The UK has the highest per capita consumption of cider in the world and although there are other areas of the UK such as East Anglia that have a tradition of producing fine cider it’s generally regarded that the counties of Herefordshire and Worcestershire in the West Midlands and the West Country in general are the areas with which it is most associated.
Devon has a long history of cider making, and although there are no large commercial businesses down here these days, there are still a fair number of smaller producers dotted about – including Paignton.
Hunts, of Higher Yalberton Farm is a good example, and I’ve been fortunate to be able to have a look around and see how their cider is made.
There are any number of things that will make a great day out in South Devon, but in my opinion, one of the best has to be the ‘RoundRobin’. It comprises of different modes of transport linking Paignton, Dartmouth, and Totnes and can be done in any order, and in any direction.
An Open Top Bus will take you from Paignton to Totnes, where you can spend some time in the town before catching the boat which sails down the River Dart to Dartmouth. You can then have another wander around before catching the ferry across to Kingswear, and then the steam train back to Paignton. It’s all very civilized and the Round Robin ticket covers everything.
You don’t have to do the whole trip in one go of course, and to describe it all in one article wouldn’t really do it justice, and so I’ve decided to just talk about the steam train journey for now.
Goodrington was another village, like Preston, that was swallowed up by Paignton, and covers the coastal area from Roundham Head to Broadsands, but just like its counterpart across the other side of town, has grown inland as well.
It has to be said that there’s not much for the ardent historian to seek out here because Goodrington primarily attracts families who just want to enjoy the beach, park and water flumes. That said, it also manages to juggle the appeal of family fun with some important conservation as well.
As I pointed out in Old Paignton, this used to be a wet, marshy area, and it’s not difficult to see why it was looked upon in years gone by as an area that needed to be tamed, but these days we treat nature with a bit more respect (sometimes) and work with nature rather than against it.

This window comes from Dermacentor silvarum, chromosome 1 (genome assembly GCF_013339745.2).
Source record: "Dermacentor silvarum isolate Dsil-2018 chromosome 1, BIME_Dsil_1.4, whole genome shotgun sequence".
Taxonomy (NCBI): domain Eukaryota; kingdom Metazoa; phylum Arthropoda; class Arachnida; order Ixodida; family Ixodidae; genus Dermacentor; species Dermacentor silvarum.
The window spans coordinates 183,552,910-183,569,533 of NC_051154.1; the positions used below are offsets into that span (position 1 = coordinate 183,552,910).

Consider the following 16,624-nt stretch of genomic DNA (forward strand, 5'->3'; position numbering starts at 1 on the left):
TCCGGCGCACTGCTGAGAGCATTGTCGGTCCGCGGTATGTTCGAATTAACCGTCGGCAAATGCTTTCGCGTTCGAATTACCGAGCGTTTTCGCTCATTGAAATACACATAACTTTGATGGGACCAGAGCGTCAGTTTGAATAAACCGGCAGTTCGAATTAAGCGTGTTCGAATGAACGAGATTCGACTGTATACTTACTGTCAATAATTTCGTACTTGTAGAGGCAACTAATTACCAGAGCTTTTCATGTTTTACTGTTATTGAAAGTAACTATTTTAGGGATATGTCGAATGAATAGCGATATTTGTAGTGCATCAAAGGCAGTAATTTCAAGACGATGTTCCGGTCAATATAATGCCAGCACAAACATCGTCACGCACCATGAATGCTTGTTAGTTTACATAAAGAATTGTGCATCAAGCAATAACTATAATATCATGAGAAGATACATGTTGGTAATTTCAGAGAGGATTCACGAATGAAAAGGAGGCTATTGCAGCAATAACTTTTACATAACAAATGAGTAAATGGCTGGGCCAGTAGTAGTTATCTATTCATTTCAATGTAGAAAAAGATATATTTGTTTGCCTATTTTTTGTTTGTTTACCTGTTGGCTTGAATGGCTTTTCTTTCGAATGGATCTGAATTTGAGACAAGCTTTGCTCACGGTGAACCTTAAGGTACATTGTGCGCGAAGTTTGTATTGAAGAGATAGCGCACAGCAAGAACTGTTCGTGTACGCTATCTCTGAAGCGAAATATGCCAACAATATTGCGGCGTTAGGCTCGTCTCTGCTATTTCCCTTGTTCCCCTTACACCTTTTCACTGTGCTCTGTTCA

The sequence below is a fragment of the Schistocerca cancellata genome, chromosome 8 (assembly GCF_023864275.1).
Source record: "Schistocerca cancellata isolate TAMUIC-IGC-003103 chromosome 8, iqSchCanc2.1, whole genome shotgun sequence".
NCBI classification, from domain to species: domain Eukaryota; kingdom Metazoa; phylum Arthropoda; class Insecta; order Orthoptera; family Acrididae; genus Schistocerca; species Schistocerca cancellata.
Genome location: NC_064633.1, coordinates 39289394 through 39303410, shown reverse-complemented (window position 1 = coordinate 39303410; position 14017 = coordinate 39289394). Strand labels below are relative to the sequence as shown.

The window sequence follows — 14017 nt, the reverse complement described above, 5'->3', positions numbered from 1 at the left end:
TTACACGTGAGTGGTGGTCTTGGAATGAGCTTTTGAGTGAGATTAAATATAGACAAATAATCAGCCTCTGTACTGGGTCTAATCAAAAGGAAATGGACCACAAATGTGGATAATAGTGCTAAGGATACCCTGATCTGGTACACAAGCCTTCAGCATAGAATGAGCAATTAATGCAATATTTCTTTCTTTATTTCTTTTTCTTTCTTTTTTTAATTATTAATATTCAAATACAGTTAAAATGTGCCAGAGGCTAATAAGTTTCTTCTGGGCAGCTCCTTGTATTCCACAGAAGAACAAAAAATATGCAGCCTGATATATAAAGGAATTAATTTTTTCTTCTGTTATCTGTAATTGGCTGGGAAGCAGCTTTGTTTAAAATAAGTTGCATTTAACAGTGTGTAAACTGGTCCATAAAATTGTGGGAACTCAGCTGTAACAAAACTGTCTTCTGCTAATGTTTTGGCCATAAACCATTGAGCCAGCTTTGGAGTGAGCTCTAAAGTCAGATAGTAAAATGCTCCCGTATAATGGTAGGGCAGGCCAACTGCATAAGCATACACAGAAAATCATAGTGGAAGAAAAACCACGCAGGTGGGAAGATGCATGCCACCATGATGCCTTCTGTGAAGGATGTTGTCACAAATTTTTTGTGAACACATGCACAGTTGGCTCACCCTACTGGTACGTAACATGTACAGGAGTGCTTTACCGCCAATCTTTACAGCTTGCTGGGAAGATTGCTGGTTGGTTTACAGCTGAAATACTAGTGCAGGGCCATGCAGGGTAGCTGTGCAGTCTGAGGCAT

As Paignton (and Torbay in general) began to expand, then it was only a matter of time before other small adjacent villages were added to the urban area’s population. For Paignton, it included the villages of Goodrington to the south, and Preston to the north.
Preston sits between Old Paignton and the boundary with Torquay at Hollicombe, and over the years has expanded up the hill inland, but from a visitor’s perspective the main points of interest are Oldway Mansion and Preston Sands.
At low tide Preston Sands are a continuation of Paignton Beach, but is generally regarded as the shoreline between the Redcliffe Hotel and Hollicombe Head. It’s a safe beach ideal for sunbathing and swimming, as well as rock-pooling at Hollicombe Head.
The promenade is lined with Beach Huts, many of which are owned by locals, but there are also council owned huts as well which can be hired out. There is also a Green where ball games can be played if you have the energy, but generally speaking this is a quieter beach than Paignton and people are happy just to lounge around or visit the Boat House.
Paignton may have only really come to life when the railway arrived in 1859, but it’s actually much older than people think. There was a settlement here during Anglo-Saxon times and was even referred to as Peintone in the Domesday Book.
In those days, the area just inland from the beach was backed by sand dunes and marshland, which meant that the settlement grew up on dry land at the foot of the hills behind, but also with a separate fishing harbour under the protection of Roundham Head.
The origins of Old Paignton village are located around Palace Avenue, Church St, and Winner St, the names of which give a clue as to what was here.
Around 1050, Peintona became an episcopal manor under Bishop Leofric of Exeter, but back then it would have taken the best part of a day to get here from Exeter, and so when Bishop Osbern succeeded Leofric, he decided to build a palace to help him administer this large manor.